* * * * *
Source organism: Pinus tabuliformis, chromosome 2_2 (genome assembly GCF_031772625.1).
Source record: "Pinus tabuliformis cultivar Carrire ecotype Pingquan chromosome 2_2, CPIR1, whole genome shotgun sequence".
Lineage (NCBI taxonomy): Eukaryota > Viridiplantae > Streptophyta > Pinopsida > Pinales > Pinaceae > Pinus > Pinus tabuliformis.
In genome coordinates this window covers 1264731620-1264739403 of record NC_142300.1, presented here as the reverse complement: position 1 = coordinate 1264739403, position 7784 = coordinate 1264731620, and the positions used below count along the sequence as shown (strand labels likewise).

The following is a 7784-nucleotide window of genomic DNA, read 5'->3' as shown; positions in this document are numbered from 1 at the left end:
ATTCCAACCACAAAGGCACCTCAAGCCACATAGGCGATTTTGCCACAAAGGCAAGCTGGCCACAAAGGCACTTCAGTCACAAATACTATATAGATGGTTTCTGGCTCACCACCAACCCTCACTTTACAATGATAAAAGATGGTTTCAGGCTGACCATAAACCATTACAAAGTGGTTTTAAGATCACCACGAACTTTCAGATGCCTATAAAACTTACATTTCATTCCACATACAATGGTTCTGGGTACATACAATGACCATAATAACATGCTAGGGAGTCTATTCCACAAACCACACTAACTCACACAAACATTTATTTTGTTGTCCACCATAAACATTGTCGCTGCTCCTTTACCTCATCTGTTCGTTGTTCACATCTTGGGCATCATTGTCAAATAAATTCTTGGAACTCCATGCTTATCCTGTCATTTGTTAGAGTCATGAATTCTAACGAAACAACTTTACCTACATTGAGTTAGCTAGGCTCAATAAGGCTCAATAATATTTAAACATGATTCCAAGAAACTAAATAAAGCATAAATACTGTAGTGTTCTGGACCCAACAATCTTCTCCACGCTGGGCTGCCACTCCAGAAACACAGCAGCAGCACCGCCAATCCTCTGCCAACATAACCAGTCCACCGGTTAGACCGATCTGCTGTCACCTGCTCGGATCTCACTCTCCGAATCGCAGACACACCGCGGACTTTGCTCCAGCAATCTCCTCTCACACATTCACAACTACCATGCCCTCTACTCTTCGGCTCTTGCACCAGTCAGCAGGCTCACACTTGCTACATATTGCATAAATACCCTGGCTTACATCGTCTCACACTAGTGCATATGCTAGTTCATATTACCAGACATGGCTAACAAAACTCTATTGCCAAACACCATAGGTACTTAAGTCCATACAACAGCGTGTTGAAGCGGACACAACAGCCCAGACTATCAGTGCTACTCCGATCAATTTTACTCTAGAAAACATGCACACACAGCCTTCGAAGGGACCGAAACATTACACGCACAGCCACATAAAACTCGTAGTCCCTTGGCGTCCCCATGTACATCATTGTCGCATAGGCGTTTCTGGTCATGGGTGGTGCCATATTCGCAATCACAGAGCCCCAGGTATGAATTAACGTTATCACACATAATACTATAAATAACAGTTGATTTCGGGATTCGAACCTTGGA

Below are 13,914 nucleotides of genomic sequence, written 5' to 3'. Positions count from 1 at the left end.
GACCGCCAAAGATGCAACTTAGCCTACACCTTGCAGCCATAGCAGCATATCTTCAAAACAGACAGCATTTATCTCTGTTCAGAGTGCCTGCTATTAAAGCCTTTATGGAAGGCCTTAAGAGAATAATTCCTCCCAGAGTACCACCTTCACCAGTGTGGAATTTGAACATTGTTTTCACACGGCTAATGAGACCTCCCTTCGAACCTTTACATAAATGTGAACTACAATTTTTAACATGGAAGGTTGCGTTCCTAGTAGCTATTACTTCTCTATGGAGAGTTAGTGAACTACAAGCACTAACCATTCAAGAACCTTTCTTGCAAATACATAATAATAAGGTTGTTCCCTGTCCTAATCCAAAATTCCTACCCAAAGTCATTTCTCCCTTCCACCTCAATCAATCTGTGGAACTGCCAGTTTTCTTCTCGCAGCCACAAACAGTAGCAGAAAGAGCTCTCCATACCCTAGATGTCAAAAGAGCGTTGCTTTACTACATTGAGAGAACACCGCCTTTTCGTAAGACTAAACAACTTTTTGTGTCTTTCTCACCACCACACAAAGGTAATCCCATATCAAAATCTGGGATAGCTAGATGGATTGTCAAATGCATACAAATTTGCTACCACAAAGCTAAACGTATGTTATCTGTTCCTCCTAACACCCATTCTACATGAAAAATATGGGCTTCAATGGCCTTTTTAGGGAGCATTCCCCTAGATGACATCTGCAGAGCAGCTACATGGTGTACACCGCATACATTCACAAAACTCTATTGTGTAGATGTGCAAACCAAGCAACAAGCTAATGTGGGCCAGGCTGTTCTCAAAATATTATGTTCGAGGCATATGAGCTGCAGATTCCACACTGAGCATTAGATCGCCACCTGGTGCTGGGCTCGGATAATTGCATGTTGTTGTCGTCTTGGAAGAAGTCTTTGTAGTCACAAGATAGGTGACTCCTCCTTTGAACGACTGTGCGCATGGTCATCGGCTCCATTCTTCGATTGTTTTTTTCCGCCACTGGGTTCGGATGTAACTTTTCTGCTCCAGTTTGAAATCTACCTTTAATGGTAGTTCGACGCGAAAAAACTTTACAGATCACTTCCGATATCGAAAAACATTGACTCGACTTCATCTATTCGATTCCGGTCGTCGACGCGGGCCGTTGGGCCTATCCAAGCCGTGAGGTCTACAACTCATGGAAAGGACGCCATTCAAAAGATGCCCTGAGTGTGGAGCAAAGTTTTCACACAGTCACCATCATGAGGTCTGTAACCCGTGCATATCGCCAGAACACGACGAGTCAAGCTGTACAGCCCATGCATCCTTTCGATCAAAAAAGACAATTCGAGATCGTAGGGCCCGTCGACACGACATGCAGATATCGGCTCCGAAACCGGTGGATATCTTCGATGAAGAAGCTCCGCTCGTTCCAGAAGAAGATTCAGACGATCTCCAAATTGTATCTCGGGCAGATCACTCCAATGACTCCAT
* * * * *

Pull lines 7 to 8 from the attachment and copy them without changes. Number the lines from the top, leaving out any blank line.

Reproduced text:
Below are 13,914 nucleotides of genomic sequence, written 5' to 3'. Positions count from 1 at the left end.
GACCGCCAAAGATGCAACTTAGCCTACACCTTGCAGCCATAGCAGCATATCTTCAAAACAGACAGCATTTATCTCTGTTCAGAGTGCCTGCTATTAAAGCCTTTATGGAAGGCCTTAAGAGAATAATTCCTCCCAGAGTACCACCTTCACCAGTGTGGAATTTGAACATTGTTTTCACACGGCTAATGAGACCTCCCTTCGAACCTTTACATAAATGTGAACTACAATTTTTAACATGGAAGGTTGCGTTCCTAGTAGCTATTACTTCTCTATGGAGAGTTAGTGAACTACAAGCACTAACCATTCAAGAACCTTTCTTGCAAATACATAATAATAAGGTTGTTCCCTGTCCTAATCCAAAATTCCTACCCAAAGTCATTTCTCCCTTCCACCTCAATCAATCTGTGGAACTGCCAGTTTTCTTCTCGCAGCCACAAACAGTAGCAGAAAGAGCTCTCCATACCCTAGATGTCAAAAGAGCGTTGCTTTACTACATTGAGAGAACACCGCCTTTTCGTAAGACTAAACAACTTTTTGTGTCTTTCTCACCACCACACAAAGGTAATCCCATATCAAAATCTGGGATAGCTAGATGGATTGTCAAATGCATACAAATTTGCTACCACAAAGCTAAACGTATGTTATCTGTTCCTCCTAACACCCATTCTACATGAAAAATATGGGCTTCAATGGCCTTTTTAGGGAGCATTCCCCTAGATGACATCTGCAGAGCAGCTACATGGTGTACACCGCATACATTCACAAAACTCTATTGTGTAGATGTGCAAACCAAGCAACAAGCTAATGTGGGCCAGGCTGTTCTCAAAATATTATGTTCGAGGCATATGAGCTGCAGATTCCACACTGAGCATTAGATCGCCACCTGGTGCTGGGCTCGGATAATTGCATGTTGTTGTCGTCTTGGAAGAAGTCTTTGTAGTCACAAGATAGGTGACTCCTCCTTTGAACGACTGTGCGCATGGTCATCGGCTCCATTCTTCGATTGTTTTTTTCCGCCACTGGGTTCGGATGTAACTTTTCTGCTCCAGTTTGAAATCTACCTTTAATGGTAGTTCGACGCGAAAAAACTTTACAGATCACTTCCGATATCGAAAAACATTGACTCGACTTCATCTATTCGATTCCGGTCGTCGACGCGGGCCGTTGGGCCTATCCAAGCCGTGAGGTCTACAACTCATGGAAAGGACGCCATTCAAAAGATGCCCTGAGTGTGGAGCAAAGTTTTCACACAGTCACCATCATGAGGTCTGTAACCCGTGCATATCGCCAGAACACGACGAGTCAAGCTGTACAGCCCATGCATCCTTTCGATCAAAAAAGACAATTCGAGATCGTAGGGCCCGTCGACACGACATGCAGATATCGGCTCCGAAACCGGTGGATATCTTCGATGAAGAAGCTCCGCTCGTTCCAGAAGAAGATTCAGACGATCTCCAAATTGTATCTCGGGCAGATCACTCCAATGACTCCAT